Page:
President Tayyip Recep Erdogan, says Jamal Khashoggi’s death planned in advance by Saudis
President Tayyip Recep Erdogan, says Jamal Khashoggi’s death planned in advance by Saudis

Turkish President Recep Tayyip Erdogan said the murder of Saudi journalist Jamal Khashoggi was intricately planned days in advance and asked for the trial of the 18 assassins in Istanbul.
Erdogan had promised that his speech in Ankara to party men would give the “naked truth” about the killing and he gave a host of new details while still saying Turkey wanted answers to key questions, including who gave the orders.

“First they (the Saudis implicated) removed the hard disc from the camera system,” Erdogan said. “This is a political murder,” he added.

Erdogan said that all information, evidence that has been revealed until now showed that Khashoggi was the victim of a “savage” murder, Anadolu news agency reported.

Erdogan said Saudi teams made explorations in Istanbul’s Belgrad Forest and the northwestern province of Yalova before murdering Khashoggi.

Erdogan also said that the Saudi government formally admitted to the killing of Khashoggi 17 days after his murder.

“Vienna convention would not allow such a ‘savage’ murder,” Erdogan said.

“Diplomatic immunity, which is a part of the Vienna Convention, will be opened to debate,” he said.

President Erdogan also proposed that the 18 suspects involved in the murder should stand court trial in Istanbul as the murder was committed there.

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“Everyone, those who ordered his murder and those who executed it, should answer for their doing,” Erdogan said, labelling the killing of Khashoggi a “political murder”.

Erdogan also said anyone from countries other than Saudi Arabia who might have been accessory to the grisly murder should be investigated too.

“It is very important that such a critical investigation should be conducted by a neutral and fair committee,” he said.

Erdogan also said that putting the blame on a few security and intelligence officers would not convince Turkey or the international community.

“Conspiracy attempts against the reputation of Turkey on international media has not and will not stop us from trying to search for facts,” Erdogan said, vowing to unveil all aspects of the Khashoggi murder.

“Turkey, aside from its own sovereign rights, will follow the issue in the name of the international community as a representative of humanity’s common conscience,” Erdogan added.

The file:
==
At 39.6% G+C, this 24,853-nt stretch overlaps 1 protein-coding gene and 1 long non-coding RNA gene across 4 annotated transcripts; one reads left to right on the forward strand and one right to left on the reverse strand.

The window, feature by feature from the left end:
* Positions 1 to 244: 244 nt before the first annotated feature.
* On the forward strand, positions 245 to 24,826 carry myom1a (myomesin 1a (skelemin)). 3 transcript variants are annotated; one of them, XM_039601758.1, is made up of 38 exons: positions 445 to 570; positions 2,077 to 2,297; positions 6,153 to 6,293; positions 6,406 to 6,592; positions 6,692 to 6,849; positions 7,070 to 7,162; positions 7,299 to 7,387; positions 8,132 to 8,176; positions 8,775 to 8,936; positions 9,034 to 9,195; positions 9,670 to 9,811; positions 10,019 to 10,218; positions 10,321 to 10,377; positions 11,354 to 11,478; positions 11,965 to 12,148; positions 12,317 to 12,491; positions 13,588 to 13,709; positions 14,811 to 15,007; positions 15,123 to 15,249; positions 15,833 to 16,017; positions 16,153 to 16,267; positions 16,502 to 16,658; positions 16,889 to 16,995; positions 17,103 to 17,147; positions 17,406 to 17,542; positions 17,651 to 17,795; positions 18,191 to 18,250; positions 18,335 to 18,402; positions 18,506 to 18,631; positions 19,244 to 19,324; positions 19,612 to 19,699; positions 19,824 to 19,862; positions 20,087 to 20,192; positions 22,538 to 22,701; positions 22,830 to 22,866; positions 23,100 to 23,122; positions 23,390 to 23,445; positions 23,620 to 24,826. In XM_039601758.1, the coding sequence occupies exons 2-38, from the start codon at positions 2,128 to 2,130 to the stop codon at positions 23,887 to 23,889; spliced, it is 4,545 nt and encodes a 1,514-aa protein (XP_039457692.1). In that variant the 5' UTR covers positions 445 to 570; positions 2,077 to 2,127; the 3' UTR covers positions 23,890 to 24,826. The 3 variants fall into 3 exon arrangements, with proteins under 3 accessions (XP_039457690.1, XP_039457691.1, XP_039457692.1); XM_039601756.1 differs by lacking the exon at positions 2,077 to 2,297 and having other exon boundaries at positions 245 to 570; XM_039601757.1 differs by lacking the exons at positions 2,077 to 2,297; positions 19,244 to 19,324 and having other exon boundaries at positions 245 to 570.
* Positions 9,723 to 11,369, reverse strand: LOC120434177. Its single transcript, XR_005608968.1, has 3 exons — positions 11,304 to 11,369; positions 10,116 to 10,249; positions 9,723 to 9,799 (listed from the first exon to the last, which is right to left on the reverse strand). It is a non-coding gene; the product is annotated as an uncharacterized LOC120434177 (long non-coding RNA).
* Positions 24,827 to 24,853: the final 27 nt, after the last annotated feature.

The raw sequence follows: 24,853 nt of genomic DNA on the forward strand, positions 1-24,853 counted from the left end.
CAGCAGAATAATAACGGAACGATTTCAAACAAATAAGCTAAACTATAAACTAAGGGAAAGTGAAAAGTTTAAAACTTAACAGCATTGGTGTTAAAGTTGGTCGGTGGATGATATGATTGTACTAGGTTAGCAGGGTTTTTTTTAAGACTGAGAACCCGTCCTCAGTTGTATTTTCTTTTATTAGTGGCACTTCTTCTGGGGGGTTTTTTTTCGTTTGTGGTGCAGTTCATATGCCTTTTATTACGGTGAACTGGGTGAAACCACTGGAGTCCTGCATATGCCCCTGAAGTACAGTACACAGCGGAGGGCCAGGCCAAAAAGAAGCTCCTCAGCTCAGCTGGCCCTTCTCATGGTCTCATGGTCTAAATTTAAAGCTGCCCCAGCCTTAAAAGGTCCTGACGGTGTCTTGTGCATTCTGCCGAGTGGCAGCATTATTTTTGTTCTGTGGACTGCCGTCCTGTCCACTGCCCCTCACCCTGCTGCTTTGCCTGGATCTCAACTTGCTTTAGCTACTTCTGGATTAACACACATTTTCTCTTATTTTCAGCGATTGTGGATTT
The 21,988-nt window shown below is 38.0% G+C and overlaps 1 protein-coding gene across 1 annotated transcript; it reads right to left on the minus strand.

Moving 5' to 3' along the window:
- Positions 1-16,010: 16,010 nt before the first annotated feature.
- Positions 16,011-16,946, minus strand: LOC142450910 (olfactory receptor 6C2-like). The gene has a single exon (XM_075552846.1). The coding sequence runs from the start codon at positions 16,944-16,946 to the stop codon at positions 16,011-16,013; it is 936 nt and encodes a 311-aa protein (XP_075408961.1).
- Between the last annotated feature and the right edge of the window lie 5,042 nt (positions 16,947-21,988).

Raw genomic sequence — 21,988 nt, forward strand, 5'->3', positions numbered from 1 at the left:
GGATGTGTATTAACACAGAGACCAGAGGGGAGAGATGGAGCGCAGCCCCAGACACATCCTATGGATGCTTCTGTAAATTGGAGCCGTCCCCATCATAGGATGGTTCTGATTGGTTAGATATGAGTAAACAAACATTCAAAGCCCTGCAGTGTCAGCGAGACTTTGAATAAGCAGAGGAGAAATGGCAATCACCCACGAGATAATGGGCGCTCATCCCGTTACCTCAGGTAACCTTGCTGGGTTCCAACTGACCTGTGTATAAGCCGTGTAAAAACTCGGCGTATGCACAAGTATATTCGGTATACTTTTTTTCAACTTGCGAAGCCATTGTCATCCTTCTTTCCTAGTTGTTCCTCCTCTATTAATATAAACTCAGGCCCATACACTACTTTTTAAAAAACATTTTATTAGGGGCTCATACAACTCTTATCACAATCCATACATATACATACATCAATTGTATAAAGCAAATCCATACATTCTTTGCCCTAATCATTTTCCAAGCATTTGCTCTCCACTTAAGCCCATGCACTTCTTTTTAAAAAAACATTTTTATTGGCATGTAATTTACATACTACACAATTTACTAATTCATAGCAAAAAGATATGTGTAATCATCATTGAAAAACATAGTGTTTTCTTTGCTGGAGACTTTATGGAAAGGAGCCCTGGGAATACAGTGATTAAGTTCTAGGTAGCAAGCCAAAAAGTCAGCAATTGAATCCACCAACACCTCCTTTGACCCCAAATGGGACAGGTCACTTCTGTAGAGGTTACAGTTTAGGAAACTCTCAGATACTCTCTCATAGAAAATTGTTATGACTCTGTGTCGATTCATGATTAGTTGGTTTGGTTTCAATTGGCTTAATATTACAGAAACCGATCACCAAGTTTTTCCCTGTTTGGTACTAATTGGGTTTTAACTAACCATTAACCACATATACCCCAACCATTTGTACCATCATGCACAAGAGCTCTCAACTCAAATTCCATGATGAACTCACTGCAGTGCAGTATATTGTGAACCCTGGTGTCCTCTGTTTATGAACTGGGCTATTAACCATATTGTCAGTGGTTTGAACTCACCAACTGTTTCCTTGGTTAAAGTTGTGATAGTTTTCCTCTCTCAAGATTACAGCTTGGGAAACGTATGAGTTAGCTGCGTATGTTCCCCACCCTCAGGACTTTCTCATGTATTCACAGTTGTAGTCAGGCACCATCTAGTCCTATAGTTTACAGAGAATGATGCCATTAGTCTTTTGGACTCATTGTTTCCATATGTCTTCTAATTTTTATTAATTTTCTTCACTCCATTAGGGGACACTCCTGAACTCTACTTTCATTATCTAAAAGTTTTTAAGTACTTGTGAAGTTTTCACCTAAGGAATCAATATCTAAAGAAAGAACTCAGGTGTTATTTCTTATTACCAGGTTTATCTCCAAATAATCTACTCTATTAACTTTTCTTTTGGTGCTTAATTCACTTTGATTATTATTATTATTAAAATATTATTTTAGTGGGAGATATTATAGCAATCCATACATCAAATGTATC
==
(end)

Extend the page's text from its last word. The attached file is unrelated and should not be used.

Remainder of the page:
Separately, Erdogan offered condolences to the family and relatives of Khashoggi.

Hours before Erdogan delivered his speech to ruling party lawmakers, a major Saudi investment forum opened in Riyadh under the heavy shadow of the murder after key delegates pulled out.

The murder of the Washington Post contributor has damaged the international reputation of Saudi Crown Prince Mohammed bin Salman who has spearheaded a reform drive in the kingdom.

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Erdogan did not mention Prince Mohammed by name in the speech but said he was confident of the full cooperation of his father Saudi King Salman in the probe.

Saudi Arabia only confirmed the killing more than two weeks after the event. The killing has alarmed even Saudi Arabia’s staunchest Western allies.

A former royal family insider turned critic of the Saudi crown prince, Khashoggi, 59, disappeared after he entered the Saudi consulate in Istanbul on October 2 to collect a document for his upcoming marriage.

The case has shone the spotlight on the crown prince, who was credited with reforms including giving women the right to drive but is now accused of having ordered Khashoggi’s murder — a claim Riyadh denies.

The timing of the controversy could not be worse for Prince Mohammed as the investment summit, dubbed “Davos in the desert”, began in Riyadh, overshadowed by big name cancellations and Erdogan’s threat of revelations.

Dozens of executives, including from banks Goldman Sachs and JP Morgan, ride-hailing app Uber and Western officials such as International Monetary Fund chief Christine Lagarde have pulled out of the three-day Future Investment Initiative (FII).

French energy giant Total’s head Patrick Pouyanne, however, said he would attend the meeting, arguing that “empty chair politics” do not advance human rights.

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German Chancellor Angela Merkel said Berlin would not export arms to Riyadh “in the current situation,” despite Germany’s approval last month of 416 million euros’ ($480 million) worth of arms exports in 2018.

Despite also pulling out of the summit, US Treasury Secretary Steven Mnuchin met the crown prince behind closed doors for bilateral talks in Riyadh. CIA Director Gina Haspel, meanwhile, headed for Turkey, although details of her trip were not immediately clear.

White House advisor and Trump’s son-in-law Jared Kushner, believed to have close ties with the crown prince, said he had urged him to be “fully transparent”, stressing that “the world is watching”.

Speaking in Jakarta, Saudi Arabia’s Foreign Minister Adel al-Jubeir vowed “a thorough and complete investigation”. He said procedures would be put in place to “ensure that something like this can never happen again.”

With Khashoggi’s remains still missing, Turkish police have found an abandoned car belonging to the Saudi consulate in an underground car park in the Sultangazi district of Istanbul, state media said.

CNN broadcast images apparently showing a Saudi official playing a body double for Khashoggi, wearing the journalist’s clothes, exiting the consulate.